If you need anymore proof as to the legitimacy of Thabiti's thesis in The Decline of African-American Theology or further justification for our writing Experiencing the Truth, here it is:
Without a doubt the lines between the sacred and the secular, the holy and the profane have been so blurred as to not even exist in most religious African-American context. This saddens me because I am a son of the predominantly African-American Baptist Church and continue to believe there is hope, though there is so much to the contrary.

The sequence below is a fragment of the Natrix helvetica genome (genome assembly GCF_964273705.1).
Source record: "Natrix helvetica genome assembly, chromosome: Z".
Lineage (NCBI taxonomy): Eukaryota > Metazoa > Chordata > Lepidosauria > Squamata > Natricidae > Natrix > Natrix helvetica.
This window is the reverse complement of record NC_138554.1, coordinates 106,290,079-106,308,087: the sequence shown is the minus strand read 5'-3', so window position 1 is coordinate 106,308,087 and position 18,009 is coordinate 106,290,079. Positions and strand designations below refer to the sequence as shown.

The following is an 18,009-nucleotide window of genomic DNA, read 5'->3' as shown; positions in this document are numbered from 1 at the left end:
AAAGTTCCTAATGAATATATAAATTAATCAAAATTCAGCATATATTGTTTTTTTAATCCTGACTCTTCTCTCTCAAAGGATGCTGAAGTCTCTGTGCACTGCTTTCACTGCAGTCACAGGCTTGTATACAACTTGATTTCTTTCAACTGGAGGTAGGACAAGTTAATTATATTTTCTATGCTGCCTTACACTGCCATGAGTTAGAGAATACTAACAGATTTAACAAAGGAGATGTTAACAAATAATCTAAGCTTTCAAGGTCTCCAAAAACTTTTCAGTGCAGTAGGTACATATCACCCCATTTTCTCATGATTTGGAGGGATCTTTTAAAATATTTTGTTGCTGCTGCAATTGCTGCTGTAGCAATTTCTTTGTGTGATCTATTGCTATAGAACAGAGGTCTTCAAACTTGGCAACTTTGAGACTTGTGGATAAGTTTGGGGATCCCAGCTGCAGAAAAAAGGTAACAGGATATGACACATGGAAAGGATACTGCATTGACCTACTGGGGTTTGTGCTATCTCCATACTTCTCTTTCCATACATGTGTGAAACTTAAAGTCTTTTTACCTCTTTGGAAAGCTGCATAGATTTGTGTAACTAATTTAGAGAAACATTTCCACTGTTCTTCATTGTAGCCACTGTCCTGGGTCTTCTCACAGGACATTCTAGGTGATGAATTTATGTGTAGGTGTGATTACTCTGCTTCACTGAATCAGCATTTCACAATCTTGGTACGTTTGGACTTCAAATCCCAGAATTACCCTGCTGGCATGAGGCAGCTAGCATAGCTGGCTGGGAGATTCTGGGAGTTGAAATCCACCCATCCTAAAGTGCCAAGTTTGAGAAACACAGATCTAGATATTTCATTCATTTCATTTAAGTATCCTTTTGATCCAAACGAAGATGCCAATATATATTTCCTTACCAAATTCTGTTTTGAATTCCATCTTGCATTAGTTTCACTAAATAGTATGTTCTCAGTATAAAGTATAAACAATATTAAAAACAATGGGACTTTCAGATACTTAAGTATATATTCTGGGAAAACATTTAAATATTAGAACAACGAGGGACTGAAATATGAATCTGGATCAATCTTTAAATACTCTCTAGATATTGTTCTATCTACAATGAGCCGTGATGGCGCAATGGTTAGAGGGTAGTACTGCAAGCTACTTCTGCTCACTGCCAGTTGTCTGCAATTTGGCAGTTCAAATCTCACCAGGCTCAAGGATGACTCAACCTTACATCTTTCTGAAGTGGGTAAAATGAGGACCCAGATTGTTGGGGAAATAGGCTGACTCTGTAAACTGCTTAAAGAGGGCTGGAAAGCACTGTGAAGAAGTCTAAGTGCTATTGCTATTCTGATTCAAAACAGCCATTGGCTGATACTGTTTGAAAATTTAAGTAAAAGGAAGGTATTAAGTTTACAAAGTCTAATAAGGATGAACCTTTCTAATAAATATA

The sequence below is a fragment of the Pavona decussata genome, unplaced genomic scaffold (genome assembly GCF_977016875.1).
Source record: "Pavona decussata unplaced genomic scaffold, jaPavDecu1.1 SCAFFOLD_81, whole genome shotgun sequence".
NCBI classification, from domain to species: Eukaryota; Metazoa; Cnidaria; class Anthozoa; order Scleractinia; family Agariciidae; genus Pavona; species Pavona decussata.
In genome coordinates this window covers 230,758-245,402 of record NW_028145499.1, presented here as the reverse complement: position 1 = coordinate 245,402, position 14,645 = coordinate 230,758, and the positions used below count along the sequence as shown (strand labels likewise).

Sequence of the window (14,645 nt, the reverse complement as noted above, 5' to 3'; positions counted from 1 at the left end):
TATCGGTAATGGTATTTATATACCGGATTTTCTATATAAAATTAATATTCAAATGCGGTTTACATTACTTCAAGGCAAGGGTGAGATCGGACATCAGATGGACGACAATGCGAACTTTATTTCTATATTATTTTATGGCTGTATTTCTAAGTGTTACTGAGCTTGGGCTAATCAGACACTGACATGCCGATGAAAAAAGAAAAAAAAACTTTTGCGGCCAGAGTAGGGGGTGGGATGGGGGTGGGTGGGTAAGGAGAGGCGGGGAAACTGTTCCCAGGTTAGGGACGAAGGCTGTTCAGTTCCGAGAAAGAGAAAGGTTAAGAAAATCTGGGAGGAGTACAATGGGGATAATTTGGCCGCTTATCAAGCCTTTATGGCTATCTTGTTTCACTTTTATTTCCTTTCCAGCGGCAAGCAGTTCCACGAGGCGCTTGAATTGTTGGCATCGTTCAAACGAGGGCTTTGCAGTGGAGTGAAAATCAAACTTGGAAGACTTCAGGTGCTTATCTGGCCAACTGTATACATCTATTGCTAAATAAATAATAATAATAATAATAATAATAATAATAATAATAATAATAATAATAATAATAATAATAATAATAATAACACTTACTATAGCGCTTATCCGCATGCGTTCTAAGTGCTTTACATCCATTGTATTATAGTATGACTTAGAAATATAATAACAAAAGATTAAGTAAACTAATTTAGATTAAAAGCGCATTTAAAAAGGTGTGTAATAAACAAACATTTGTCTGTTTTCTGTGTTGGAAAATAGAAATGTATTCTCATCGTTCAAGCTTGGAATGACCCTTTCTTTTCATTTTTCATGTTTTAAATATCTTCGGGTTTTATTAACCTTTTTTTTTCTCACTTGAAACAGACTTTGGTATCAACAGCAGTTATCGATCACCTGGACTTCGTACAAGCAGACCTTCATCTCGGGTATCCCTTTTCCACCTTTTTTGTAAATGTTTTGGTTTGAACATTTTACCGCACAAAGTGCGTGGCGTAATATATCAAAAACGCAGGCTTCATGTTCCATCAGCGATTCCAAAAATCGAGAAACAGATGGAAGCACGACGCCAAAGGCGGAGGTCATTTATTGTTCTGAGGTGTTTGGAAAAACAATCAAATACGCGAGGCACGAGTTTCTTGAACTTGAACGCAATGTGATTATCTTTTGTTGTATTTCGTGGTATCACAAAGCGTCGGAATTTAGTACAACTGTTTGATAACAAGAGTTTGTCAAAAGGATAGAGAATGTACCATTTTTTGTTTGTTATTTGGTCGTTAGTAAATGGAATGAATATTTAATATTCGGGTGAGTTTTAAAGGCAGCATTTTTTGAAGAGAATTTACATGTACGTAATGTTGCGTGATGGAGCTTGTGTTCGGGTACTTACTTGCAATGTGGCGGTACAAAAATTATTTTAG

Now some will defend this brother and claim that he is being relevant and contextual. I would beg to differ and say that he is being common and vulgar (in the classical sense of the word). You see, it takes no great effort or spiritual insight to appeal to the fleshly desires and tendencies of people. Appealing to them at their base level will always garner a positive and enthusiastic response. Yet, the call for us as Christians is to realize that our hearts and minds are not to be set on things below, but on things above (Col. 3:1-2).
Most people have a hard enough problem trying to deal with indwelling sin and resist the tempting allurements of the world day-to-day, not to have the same tempting allurements presented to them on Sunday morning as worship.
Friends, according to Scripture our minds are to be renewed (Rom. 12:1-2), not just rearranged.